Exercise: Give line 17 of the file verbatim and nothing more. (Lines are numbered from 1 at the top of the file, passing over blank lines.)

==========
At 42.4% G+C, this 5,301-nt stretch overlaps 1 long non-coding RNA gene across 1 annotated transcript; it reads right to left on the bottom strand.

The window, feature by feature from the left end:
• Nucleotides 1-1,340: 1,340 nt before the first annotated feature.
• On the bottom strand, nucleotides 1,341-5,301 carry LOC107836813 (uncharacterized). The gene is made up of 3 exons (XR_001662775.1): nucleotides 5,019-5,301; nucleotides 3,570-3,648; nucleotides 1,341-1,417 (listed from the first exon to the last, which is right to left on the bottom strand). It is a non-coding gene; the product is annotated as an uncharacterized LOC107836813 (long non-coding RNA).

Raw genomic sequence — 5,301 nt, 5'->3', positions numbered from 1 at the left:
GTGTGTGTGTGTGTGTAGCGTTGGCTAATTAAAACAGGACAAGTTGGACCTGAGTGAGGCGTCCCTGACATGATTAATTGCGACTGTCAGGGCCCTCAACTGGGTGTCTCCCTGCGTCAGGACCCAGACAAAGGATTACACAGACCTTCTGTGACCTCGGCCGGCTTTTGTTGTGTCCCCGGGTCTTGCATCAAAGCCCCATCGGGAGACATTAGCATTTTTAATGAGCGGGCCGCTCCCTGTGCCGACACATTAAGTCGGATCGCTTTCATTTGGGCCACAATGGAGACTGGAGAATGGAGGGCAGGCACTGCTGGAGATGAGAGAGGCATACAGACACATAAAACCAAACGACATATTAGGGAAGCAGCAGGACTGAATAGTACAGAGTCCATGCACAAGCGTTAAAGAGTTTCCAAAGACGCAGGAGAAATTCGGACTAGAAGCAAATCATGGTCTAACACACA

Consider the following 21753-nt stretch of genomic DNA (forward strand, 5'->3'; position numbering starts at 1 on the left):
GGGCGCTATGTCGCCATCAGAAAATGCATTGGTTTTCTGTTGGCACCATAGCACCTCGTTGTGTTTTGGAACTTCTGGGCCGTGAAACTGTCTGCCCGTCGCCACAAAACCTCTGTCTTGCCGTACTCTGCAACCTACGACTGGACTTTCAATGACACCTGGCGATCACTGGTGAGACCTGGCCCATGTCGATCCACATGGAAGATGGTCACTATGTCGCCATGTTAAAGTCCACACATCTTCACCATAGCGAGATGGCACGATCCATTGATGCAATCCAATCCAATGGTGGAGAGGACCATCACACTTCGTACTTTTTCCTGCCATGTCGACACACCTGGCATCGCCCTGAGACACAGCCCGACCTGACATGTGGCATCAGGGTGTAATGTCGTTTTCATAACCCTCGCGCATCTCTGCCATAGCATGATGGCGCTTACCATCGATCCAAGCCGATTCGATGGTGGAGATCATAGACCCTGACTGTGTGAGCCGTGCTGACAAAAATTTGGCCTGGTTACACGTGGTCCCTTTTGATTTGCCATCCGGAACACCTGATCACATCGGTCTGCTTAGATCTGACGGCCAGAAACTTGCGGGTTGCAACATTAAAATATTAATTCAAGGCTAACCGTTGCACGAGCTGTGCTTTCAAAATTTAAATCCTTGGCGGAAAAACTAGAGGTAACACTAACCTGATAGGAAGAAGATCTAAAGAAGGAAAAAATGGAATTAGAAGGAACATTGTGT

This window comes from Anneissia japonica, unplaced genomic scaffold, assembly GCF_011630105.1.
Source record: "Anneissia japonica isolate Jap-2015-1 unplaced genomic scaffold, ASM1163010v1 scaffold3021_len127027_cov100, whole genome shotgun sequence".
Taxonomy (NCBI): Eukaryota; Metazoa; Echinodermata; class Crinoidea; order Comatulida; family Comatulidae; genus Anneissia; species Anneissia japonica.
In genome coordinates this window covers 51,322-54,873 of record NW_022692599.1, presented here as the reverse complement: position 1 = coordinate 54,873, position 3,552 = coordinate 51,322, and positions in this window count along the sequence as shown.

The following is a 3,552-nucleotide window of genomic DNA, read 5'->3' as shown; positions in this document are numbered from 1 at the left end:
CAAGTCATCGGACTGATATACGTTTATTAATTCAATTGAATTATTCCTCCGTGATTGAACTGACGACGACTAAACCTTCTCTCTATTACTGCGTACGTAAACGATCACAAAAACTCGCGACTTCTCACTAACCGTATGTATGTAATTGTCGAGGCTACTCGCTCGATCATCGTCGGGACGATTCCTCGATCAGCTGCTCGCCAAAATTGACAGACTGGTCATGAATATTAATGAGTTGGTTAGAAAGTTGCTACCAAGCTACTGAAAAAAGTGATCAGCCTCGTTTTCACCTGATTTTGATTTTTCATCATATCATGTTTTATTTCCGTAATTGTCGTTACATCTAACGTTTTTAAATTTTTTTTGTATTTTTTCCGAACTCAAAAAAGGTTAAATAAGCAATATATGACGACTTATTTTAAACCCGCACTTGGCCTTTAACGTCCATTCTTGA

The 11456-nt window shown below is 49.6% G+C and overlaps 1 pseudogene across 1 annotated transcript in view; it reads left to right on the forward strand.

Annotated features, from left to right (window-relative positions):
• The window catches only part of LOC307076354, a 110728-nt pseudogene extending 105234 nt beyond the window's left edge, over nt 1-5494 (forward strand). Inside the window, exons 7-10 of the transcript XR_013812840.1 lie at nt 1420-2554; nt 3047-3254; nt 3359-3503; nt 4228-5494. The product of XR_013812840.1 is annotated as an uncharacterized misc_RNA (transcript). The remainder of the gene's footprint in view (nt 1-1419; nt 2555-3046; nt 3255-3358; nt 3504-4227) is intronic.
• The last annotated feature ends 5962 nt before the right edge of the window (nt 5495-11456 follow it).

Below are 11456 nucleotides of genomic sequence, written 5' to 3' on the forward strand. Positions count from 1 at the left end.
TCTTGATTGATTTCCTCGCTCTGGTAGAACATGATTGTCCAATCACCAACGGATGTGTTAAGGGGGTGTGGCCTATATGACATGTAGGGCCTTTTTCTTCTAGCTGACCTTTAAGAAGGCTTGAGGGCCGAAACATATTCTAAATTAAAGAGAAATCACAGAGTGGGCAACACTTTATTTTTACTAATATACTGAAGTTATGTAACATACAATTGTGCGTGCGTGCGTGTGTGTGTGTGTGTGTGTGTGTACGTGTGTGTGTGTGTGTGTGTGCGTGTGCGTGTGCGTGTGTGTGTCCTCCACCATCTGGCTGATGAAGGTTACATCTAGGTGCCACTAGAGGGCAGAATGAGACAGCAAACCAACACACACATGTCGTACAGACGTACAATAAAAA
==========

• The window catches only part of LOC307076354, a 110728-nt pseudogene extending 105234 nt beyond the window's left edge, over nt 1-5494 (forward strand). Inside the window, exons 7-10 of the transcript XR_013812840.1 lie at nt 1420-2554; nt 3047-3254; nt 3359-3503; nt 4228-5494. The product of XR_013812840.1 is annotated as an uncharacterized misc_RNA (transcript). The remainder of the gene's footprint in view (nt 1-1419; nt 2555-3046; nt 3255-3358; nt 3504-4227) is intronic.